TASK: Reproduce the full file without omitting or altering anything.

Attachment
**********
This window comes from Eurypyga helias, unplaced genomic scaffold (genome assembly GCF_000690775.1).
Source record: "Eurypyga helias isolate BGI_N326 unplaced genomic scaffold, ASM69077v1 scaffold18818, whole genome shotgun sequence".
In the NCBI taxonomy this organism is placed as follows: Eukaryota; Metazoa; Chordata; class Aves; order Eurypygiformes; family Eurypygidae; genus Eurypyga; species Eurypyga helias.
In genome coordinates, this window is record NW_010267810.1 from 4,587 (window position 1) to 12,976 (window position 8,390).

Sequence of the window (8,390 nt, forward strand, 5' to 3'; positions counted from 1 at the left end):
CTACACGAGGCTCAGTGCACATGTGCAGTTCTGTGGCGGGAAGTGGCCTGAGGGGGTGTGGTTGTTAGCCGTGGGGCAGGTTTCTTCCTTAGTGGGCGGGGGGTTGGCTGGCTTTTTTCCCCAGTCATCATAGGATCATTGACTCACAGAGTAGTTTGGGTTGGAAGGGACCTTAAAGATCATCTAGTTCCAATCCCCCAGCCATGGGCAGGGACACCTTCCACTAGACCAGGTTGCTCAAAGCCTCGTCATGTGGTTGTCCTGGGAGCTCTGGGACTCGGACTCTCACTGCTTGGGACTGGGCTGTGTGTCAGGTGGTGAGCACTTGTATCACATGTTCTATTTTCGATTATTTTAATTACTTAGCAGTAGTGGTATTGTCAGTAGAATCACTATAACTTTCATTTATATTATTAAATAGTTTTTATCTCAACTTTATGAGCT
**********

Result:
This window comes from Eurypyga helias, unplaced genomic scaffold (genome assembly GCF_000690775.1).
Source record: "Eurypyga helias isolate BGI_N326 unplaced genomic scaffold, ASM69077v1 scaffold18818, whole genome shotgun sequence".
In the NCBI taxonomy this organism is placed as follows: Eukaryota; Metazoa; Chordata; class Aves; order Eurypygiformes; family Eurypygidae; genus Eurypyga; species Eurypyga helias.
In genome coordinates, this window is record NW_010267810.1 from 4,587 (window position 1) to 12,976 (window position 8,390).

Sequence of the window (8,390 nt, forward strand, 5' to 3'; positions counted from 1 at the left end):
CTACACGAGGCTCAGTGCACATGTGCAGTTCTGTGGCGGGAAGTGGCCTGAGGGGGTGTGGTTGTTAGCCGTGGGGCAGGTTTCTTCCTTAGTGGGCGGGGGGTTGGCTGGCTTTTTTCCCCAGTCATCATAGGATCATTGACTCACAGAGTAGTTTGGGTTGGAAGGGACCTTAAAGATCATCTAGTTCCAATCCCCCAGCCATGGGCAGGGACACCTTCCACTAGACCAGGTTGCTCAAAGCCTCGTCATGTGGTTGTCCTGGGAGCTCTGGGACTCGGACTCTCACTGCTTGGGACTGGGCTGTGTGTCAGGTGGTGAGCACTTGTATCACATGTTCTATTTTCGATTATTTTAATTACTTAGCAGTAGTGGTATTGTCAGTAGAATCACTATAACTTTCATTTATATTATTAAATAGTTTTTATCTCAACTTTATGAGCT